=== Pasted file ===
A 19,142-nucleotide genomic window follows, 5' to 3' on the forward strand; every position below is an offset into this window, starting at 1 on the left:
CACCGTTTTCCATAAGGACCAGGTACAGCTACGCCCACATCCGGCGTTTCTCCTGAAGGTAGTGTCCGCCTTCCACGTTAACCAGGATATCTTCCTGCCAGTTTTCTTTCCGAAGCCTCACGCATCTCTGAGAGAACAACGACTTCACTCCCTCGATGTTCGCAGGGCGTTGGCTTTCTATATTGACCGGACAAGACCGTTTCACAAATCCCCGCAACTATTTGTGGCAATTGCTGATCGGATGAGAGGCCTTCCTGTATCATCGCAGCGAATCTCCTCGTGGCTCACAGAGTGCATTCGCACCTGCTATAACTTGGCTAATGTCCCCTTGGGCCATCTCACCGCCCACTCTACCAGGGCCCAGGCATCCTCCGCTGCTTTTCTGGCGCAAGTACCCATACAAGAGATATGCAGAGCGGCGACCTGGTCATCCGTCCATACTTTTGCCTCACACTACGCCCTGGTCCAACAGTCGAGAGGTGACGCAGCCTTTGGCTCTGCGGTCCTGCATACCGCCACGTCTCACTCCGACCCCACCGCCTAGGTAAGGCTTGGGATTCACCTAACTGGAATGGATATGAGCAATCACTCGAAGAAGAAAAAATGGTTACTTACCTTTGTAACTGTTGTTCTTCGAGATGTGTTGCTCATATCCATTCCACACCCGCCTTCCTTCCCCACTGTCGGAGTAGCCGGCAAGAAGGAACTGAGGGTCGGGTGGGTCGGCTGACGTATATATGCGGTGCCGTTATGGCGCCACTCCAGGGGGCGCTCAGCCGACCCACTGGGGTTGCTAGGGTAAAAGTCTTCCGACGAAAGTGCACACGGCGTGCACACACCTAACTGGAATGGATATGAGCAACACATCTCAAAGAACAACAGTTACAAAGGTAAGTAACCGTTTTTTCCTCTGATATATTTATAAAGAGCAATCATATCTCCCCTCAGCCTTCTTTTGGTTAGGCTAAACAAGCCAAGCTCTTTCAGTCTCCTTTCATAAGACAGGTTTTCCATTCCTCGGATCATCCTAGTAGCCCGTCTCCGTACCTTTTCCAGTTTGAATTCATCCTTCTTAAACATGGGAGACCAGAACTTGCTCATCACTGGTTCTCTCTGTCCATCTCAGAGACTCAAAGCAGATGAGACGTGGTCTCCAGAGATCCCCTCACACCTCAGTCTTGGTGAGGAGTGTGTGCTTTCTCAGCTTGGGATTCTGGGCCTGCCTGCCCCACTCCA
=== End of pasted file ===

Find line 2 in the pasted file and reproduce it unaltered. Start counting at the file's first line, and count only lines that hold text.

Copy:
CACCGTTTTCCATAAGGACCAGGTACAGCTACGCCCACATCCGGCGTTTCTCCTGAAGGTAGTGTCCGCCTTCCACGTTAACCAGGATATCTTCCTGCCAGTTTTCTTTCCGAAGCCTCACGCATCTCTGAGAGAACAACGACTTCACTCCCTCGATGTTCGCAGGGCGTTGGCTTTCTATATTGACCGGACAAGACCGTTTCACAAATCCCCGCAACTATTTGTGGCAATTGCTGATCGGATGAGAGGCCTTCCTGTATCATCGCAGCGAATCTCCTCGTGGCTCACAGAGTGCATTCGCACCTGCTATAACTTGGCTAATGTCCCCTTGGGCCATCTCACCGCCCACTCTACCAGGGCCCAGGCATCCTCCGCTGCTTTTCTGGCGCAAGTACCCATACAAGAGATATGCAGAGCGGCGACCTGGTCATCCGTCCATACTTTTGCCTCACACTACGCCCTGGTCCAACAGTCGAGAGGTGACGCAGCCTTTGGCTCTGCGGTCCTGCATACCGCCACGTCTCACTCCGACCCCACCGCCTAGGTAAGGCTTGGGATTCACCTAACTGGAATGGATATGAGCAATCACTCGAAGAAGAAAAAATGGTTACTTACCTTTGTAACTGTTGTTCTTCGAGATGTGTTGCTCATATCCATTCCACACCCGCCTTCCTTCCCCACTGTCGGAGTAGCCGGCAAGAAGGAACTGAGGGTCGGGTGGGTCGGCTGACGTATATATGCGGTGCCGTTATGGCGCCACTCCAGGGGGCGCTCAGCCGACCCACTGGGGTTGCTAGGGTAAAAGTCTTCCGACGAAAGTGCACACGGCGTGCACACACCTAACTGGAATGGATATGAGCAACACATCTCAAAGAACAACAGTTACAAAGGTAAGTAACCGTTTTTTCCTCTGATATATTTATAAAGAGCAATCATATCTCCCCTCAGCCTTCTTTTGGTTAGGCTAAACAAGCCAAGCTCTTTCAGTCTCCTTTCATAAGACAGGTTTTCCATTCCTCGGATCATCCTAGTAGCCCGTCTCCGTACCTTTTCCAGTTTGAATTCATCCTTCTTAAACATGGGAGACCAGAACTTGCTCATCACTGGTTCTCTCTGTCCATCTCAGAGACTCAAAGCAGATGAGACGTGGTCTCCAGAGATCCCCTCACACCTCAGTCTTGGTGAGGAGTGTGTGCTTTCTCAGCTTGGGATTCTGGGCCTGCCTGCCCCACTCCA